In addition, each of the cooperatives has agreed to protect neighbouring cooperatives’ forests by signing a community convention for forest protection. This convention was implemented through the alliance of community cooperatives.

Although there are no quantitative measures of improved forest protection, the self-governing groups, cooperatives and communes have all reported improvements, especially a reduction in illegal harvesting of fuel wood, over the last 18 months. The exception to this is continued illegal logging in remote parts of Phuong Giao and Dan Tien forest areas. CERDA and the relevant cooperatives are continuing to work closely with the government on this matter.

Incentives for participation

The intervention involved 1 112 households in 67 self-governing groups. To encourage participation, the intervention provided the following benefits:

  • As it will take time for performance-based payments to reach the self-governing groups, until these funds are disbursed, interim financial support to self-governing groups was provided through an agricultural microcredit revolving fund. Access to the revolving fund was conditional upon self-governing groups paying an annual fee to the annual forest protection fund (see section on Community-based forest protection). The revolving fund is managed through a contract between the self-governing groups and the cooperatives. The pilot intervention provided initial capital of VND 1 010 000 000 to the revolving fund. The revolving fund provides finance for self-governing groups to purchase agricultural inputs. The cost of agricultural inputs must be repaid at the end of each growing season. The self-governing groups benefit from interest-free access to finance and economies of scale that lower the costs of agricultural inputs. In the first growing season, the self-governing groups were able to purchase 231 925 kg of fertiliser. It is estimated that this fertiliser cost less and was of much better quality than previous purchases.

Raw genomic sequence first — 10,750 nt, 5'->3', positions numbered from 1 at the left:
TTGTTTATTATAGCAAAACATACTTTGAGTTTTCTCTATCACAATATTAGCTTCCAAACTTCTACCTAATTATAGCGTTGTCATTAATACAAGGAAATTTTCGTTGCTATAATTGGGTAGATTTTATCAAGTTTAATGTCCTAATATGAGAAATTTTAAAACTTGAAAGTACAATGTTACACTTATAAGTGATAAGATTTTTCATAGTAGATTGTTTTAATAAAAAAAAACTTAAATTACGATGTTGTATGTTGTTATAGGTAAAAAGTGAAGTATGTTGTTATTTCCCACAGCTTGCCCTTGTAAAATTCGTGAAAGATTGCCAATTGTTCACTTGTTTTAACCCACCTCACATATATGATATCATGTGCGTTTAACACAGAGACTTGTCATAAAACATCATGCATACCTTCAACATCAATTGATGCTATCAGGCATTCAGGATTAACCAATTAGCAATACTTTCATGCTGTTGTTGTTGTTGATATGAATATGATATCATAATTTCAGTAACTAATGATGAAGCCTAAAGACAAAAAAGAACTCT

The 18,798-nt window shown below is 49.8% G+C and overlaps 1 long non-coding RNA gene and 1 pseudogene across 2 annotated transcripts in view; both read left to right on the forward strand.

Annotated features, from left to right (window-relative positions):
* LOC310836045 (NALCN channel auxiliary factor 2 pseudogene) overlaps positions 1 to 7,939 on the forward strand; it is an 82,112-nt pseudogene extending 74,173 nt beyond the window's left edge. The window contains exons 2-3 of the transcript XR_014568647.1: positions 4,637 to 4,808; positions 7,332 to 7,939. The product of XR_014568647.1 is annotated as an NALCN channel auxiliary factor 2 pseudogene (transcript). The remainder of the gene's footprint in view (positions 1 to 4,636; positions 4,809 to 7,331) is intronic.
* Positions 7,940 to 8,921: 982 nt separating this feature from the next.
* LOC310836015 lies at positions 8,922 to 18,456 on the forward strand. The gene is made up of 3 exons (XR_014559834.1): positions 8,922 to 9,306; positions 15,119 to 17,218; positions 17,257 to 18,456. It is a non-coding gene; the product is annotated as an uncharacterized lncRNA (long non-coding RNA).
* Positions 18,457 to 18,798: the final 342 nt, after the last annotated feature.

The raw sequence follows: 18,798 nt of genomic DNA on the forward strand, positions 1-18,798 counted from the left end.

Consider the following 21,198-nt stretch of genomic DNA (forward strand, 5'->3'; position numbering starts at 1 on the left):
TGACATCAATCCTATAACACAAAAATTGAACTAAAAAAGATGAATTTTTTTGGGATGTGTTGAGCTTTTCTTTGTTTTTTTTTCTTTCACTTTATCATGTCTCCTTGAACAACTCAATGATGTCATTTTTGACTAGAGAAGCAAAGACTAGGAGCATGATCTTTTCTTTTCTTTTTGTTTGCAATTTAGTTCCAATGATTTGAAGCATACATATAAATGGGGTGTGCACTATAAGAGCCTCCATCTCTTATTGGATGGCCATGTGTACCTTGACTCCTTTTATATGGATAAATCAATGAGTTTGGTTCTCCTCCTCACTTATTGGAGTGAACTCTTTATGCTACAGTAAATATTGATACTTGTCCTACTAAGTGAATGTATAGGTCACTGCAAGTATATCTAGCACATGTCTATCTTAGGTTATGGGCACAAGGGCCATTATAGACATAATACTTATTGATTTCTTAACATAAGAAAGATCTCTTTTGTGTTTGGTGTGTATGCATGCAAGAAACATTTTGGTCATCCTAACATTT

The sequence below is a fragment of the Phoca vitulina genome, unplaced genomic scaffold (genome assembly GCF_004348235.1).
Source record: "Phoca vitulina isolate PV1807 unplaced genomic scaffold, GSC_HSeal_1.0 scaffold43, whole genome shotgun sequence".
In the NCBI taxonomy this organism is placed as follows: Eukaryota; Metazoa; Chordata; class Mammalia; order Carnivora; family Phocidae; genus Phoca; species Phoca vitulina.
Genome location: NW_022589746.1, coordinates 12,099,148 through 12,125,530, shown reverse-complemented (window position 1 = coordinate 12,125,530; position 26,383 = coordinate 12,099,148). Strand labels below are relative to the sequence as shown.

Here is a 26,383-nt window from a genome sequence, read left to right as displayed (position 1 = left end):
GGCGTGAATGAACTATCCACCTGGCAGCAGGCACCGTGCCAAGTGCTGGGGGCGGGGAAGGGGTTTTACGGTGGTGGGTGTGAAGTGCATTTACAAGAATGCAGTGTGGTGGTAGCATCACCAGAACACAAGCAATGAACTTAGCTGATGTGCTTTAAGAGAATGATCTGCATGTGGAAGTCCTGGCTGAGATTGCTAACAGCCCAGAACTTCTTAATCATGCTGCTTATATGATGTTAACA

• Additional benefits of a cooperative include the creation of a legal entity and the social relations that enable individual households to achieve goals that they might not otherwise be able to achieve by themselves. As such, the cooperatives enable self-governing groups to improve product and service quality, and reduce risks. They also empower their members economically and socially by involving them in decision-making processes that create additional rural employment opportunities, or by enabling them to become more resilient to economic and environmental shocks.
  • CERDA has also provided various kinds of support for local agriculture as rewards for households’ involvement. Helped by the director’s background as an agricultural expert, CERDA has implemented various ‘livelihood improvement activities’, such as making domestic compost to reduce reliance on chemical fertilisers.
  • It is assumed that the improvements in community forest protection from this intervention will result in an increase in carbon stocks. The intention is to reward the self-governing groups for increasing carbon stocks through results-based payments. The four cooperatives have developed a community-based monitoring information system to support this process. As forest protection is conducted collectively across the four cooperatives, it was agreed to distribute the results-based payment uniformly across the forest area. The results-based payment process will be delivered through two contracts: i) between the alliance of community cooperatives and the cooperatives; and ii) between the cooperatives and self-governing groups. A draft version of the contract will be discussed in August 2016. It is proposed that the results-based payment will be executed by transferring ownership of the capital of the agricultural microcredit revolving fund from the cooperatives to the self-governing groups. It should be noted that although ownership of the capital will be transferred to the self-governing groups, they have agreed that the capital will remain in the revolving fund. The pilot intervention has only provided enough capital for 1.5 years of results-based payments. After this, the community cooperatives will be ready to join a results-based forest protection programme, as the allocated forest user.